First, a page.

In the earlier part of the game New South Wales were decidedly the better side.  They were quicker to the ball, while New Zealand often seemed lost.  They were also slow to take advantage of opportunities, and when they recognised their chances the ball had passed on.  It was a long while before a free kick was awarded, and the play was strictly fair, and showed that the rules had been studied closely.  In fact, the play suggested that the game had been learned from the book.  It lacked spontaneity, and one could not help thinking that the men were more concerned about the next move than ready to act promptly and concertedly.  But they played for all they were worth, and it became more and more interesting as one saw traces of the Rugby stock on which the Australian game had been grafted by teachers who themselves have not been in touch with the rapid strides the game has made in Victoria during the last few years.

In the first quarter New Zealand had the wind, and they got the first point of the carnival, but a snapshot by Hunter from an angle gave New South Wales the first goal.  In answer to that West and Wilkins were prominent; the last named scored with a running shot, and , just before the first bell rang, he repeated the performance.  The second quarter saw New South Wales much stronger in the ruck, and they had things nearly all their own way.  Delaney’s good work gave Maxfield a goal, and after Colley, who is a high-class defender, had stopped New Zealand, Robertson got another, and Gluyas, with a long punt, scored again.  Conlon and Delaney also scored, and at half time the Sydney men led by 6 goals 6 behinds to 2 goals 1 behinds, and they looked sure winners.  The second half saw a great improvement in the game, and the injunction of the crowd, “Get into it”, being obeyed by New Zealand, they gradually made up their leeway.  West – the only bare-armed man afield – who was playing a fine game, scored at once for them, and they quite turned the tables on their opponents.  After Conlon had hit the post for New South Wales Gluyas did better with an easy goal, and then New Zealand prevailed, and Darby and George, with good dashes, and Fletcher, with a snap, scored goals, so that they were only a goal behind at the final change.  The final quarter was stirring, first one side leading, then the other; two goals by Wright from free kicks got New Zealand ahead by five points, but Conlin, scoring, gave his side a lead, which subsequent behinds raised to five points.  It looked as though New South Wales must win, but gradually New Zealand took it down, and Paul and Darby got the ball within range, when Darby snapped a goal, and New Zealand won by a point.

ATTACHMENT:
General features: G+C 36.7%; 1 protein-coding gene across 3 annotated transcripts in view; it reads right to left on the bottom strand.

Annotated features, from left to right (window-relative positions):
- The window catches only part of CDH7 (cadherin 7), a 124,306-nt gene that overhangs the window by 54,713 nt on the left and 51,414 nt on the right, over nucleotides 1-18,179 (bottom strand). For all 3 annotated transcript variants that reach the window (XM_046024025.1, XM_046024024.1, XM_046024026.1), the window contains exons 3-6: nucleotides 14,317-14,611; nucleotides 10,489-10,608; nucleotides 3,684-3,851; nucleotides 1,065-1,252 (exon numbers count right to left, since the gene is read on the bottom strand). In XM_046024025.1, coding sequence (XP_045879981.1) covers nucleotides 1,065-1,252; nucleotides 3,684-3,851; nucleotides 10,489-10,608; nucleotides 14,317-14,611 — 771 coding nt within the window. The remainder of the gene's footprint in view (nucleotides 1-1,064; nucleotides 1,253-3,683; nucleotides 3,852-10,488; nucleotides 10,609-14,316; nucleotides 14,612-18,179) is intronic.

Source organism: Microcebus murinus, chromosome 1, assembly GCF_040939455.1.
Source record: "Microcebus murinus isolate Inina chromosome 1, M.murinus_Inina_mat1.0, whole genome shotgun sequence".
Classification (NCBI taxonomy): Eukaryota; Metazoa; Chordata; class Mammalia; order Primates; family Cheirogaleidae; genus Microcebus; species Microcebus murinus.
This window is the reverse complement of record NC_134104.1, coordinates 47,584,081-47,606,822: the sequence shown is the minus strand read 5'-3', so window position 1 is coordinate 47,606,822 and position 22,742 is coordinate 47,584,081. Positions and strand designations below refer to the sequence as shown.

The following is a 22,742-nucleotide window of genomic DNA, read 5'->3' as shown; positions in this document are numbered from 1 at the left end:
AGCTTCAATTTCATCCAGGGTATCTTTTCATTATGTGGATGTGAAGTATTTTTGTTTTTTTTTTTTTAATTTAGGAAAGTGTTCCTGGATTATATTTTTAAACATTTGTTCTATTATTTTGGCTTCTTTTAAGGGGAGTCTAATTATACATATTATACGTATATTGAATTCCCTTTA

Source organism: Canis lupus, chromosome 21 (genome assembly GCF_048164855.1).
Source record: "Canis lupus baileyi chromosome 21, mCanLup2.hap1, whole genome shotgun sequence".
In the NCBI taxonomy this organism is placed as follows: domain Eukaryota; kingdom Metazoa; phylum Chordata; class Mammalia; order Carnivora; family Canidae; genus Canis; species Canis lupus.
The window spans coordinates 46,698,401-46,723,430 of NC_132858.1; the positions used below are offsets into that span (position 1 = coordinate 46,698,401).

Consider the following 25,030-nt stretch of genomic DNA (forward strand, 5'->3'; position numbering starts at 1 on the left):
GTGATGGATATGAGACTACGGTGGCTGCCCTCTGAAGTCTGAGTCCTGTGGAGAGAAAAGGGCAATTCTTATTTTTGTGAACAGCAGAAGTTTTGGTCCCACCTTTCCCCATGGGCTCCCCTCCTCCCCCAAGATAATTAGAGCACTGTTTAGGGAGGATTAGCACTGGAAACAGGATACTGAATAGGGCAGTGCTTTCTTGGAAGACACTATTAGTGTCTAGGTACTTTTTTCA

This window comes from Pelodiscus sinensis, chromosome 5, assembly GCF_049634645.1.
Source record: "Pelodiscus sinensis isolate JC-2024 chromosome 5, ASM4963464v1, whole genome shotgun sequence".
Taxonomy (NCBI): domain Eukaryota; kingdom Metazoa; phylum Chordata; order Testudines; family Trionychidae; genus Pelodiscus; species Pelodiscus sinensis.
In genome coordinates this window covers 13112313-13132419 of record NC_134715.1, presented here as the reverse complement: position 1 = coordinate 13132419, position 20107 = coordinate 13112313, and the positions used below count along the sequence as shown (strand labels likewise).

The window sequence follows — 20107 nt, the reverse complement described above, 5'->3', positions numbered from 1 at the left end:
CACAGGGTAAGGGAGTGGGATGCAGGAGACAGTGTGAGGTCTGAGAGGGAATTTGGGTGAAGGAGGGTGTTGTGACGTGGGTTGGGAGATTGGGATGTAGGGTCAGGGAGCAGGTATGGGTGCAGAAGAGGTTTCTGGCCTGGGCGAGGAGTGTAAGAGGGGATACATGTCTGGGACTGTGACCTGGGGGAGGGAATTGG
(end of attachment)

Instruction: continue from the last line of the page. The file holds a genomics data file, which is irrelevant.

Scores:-New  Zealand 9 goals 9 behinds (63 points), New South Wales 8 goals 14 behinds (62 points)

To pick out players is difficult, for you did not know their styles, but West played a very clever game, and Darby, on the wing, was a splendid player, who has pace, and kicks with either foot.  Elvidge, Wilkins, Wright, George, Fisher, Lordin, Breese, Dempster, and Abfalter, also came under notice on the winning side.  The most promising player in the game was Colley, the New South Wales defender.  He is very sure and plucky.  Scott, too, did well, and so did Shipton, and they nearly saved the game.  Delaney, McConechy, Maxfield, Hunter, Rahilly, and Gluyas were busy ruck-men, and Haines (centre), Carrick and Robertson were often seen.

As reported by "Old Boy" in "The Argus", Thursday 20 August 1908

​A False Dawn - Carnival Match, Wednesday 19th August 1908, New Zealand versus New South Wales at The Melbourne Cricket Ground